Medical Fee Schedule Dilemma – No Schedule Means Higher Costs Now and In Future
The WCRI (Workers Compensation Research Institute) just released a study pointing out a medical fee schedule dilemma. The states that still hold on to the old U&C (Usual and Customary) method of charging for workers’ compensation treatment are costing employers dearly.
The study, WCRI Medical Price Index for Workers’ Compensation, 11th Edition (MPI-WC), found that prices paid in states with no fee schedules for professional services were 39 to 171 percent higher than the median of the study states with fee schedules in 2018. WCRI also found that medical prices in most states with no fee schedules grew faster than in states with fee schedules — the median growth rate among the non-fee schedule states was 34 percent from 2008 to 2018, compared with the typical growth rate of 6 percent among the fee schedule states.
OK, so let us look at what WCRI has proffered in this study.
- At a minimum, the services were 39% higher in states with the medical fee schedule dilemma.
- Some states are priced at 171% higher.
- The non-fee schedule states’ medical costs grew at an almost 600% faster rate.
I have not fully read the study. I have written on fee schedules so many times that if you go to the bottom of this article and click on the category fee schedule, you will have more than enough material to assess whether a medical fee schedule saves employers premiums and self insureds their insurance budgets.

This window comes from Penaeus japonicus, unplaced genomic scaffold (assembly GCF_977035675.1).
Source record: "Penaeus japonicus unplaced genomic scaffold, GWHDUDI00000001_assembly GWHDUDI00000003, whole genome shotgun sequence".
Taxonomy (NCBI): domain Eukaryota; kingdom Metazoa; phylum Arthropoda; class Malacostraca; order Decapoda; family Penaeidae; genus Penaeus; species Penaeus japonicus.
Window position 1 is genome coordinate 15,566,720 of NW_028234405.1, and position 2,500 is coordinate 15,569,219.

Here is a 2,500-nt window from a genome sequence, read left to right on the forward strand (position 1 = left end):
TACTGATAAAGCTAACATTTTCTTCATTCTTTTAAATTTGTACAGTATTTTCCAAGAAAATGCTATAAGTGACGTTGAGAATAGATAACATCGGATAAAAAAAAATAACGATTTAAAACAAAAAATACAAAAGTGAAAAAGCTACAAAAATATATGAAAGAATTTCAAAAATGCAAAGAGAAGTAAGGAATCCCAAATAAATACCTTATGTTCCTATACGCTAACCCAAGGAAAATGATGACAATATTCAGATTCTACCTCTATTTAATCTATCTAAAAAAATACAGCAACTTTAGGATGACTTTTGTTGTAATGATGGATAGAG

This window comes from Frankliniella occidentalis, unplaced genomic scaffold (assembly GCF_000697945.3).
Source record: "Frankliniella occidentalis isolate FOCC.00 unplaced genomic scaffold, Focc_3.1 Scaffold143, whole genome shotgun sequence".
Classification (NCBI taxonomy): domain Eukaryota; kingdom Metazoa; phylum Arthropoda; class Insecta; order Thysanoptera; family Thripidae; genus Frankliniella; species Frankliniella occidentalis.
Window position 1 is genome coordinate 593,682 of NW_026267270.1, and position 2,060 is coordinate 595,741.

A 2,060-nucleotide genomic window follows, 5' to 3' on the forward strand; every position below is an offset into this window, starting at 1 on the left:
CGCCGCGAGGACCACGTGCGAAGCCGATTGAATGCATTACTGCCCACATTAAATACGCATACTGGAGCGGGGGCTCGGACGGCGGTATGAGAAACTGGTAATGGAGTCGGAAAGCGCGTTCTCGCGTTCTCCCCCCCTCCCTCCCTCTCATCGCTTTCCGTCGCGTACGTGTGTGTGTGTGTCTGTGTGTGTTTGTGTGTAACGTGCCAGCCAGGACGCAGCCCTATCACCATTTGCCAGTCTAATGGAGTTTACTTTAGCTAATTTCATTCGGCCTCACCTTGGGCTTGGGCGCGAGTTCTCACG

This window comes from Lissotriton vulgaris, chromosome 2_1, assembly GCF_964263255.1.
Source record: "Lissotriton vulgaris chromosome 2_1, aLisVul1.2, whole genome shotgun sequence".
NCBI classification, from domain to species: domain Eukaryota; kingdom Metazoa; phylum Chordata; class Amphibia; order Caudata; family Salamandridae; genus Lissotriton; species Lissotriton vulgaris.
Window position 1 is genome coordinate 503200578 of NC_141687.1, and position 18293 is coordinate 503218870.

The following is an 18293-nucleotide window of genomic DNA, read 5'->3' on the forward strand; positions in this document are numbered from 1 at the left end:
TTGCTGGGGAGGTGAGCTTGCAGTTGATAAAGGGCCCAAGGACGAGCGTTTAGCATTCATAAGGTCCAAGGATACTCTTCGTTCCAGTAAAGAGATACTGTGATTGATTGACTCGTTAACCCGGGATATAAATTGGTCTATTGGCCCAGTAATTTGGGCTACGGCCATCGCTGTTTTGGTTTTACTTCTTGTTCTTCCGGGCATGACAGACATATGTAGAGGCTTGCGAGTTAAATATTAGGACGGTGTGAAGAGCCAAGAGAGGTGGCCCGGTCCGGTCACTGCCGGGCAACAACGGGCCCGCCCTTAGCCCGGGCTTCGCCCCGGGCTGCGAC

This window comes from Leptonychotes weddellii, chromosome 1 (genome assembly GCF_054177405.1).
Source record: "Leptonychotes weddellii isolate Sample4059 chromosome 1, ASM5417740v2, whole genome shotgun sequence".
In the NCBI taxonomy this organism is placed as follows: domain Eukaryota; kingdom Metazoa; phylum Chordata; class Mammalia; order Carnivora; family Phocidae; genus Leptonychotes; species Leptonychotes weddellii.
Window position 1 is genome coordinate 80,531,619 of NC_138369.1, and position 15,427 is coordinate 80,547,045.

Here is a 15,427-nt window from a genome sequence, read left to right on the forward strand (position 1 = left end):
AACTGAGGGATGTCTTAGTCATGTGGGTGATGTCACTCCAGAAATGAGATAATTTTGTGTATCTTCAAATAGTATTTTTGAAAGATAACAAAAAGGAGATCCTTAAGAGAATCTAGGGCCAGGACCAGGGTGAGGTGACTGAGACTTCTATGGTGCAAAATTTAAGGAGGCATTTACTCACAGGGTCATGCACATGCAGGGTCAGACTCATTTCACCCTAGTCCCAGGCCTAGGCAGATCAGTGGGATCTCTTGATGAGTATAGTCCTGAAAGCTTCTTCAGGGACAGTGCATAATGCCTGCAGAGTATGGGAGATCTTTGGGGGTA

Look a the bolded numbers again. Those are not small numbers. States such as Tennessee, Indiana, and Virginia have all decided to take the plunge and enact fee schedules. What do you think happened to those states’ medical costs for workers’ compensation? Yes, they have reduced their spending.
WCRI Comprehensive Study Details
This annual report focuses on professional services billed by physicians, physical therapists, and chiropractors. The medical services fall into eight groups: evaluation and management, physical medicine, surgery, major radiology, minor radiology, neurological and neuromuscular testing, pain management injections, and emergency care.
The 36 states in the study, which represent 88 percent of the workers’ compensation benefits paid in the United States, are Alabama, Arizona, Arkansas, California, Colorado, Connecticut, Delaware, Florida, Georgia, Illinois, Indiana, Iowa, Kansas, Kentucky, Louisiana, Maryland, Massachusetts, Michigan, Minnesota, Mississippi, Missouri, Nebraska, Nevada, New Hampshire, New Jersey, New Mexico, New York, North Carolina, Oklahoma, Oregon, Pennsylvania, South Carolina, Tennessee, Texas, Virginia, and Wisconsin.
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I am going to read the study over the weekend and report back on it next week to see which states actually are having a workers’ comp medical fee schedule dilemma.
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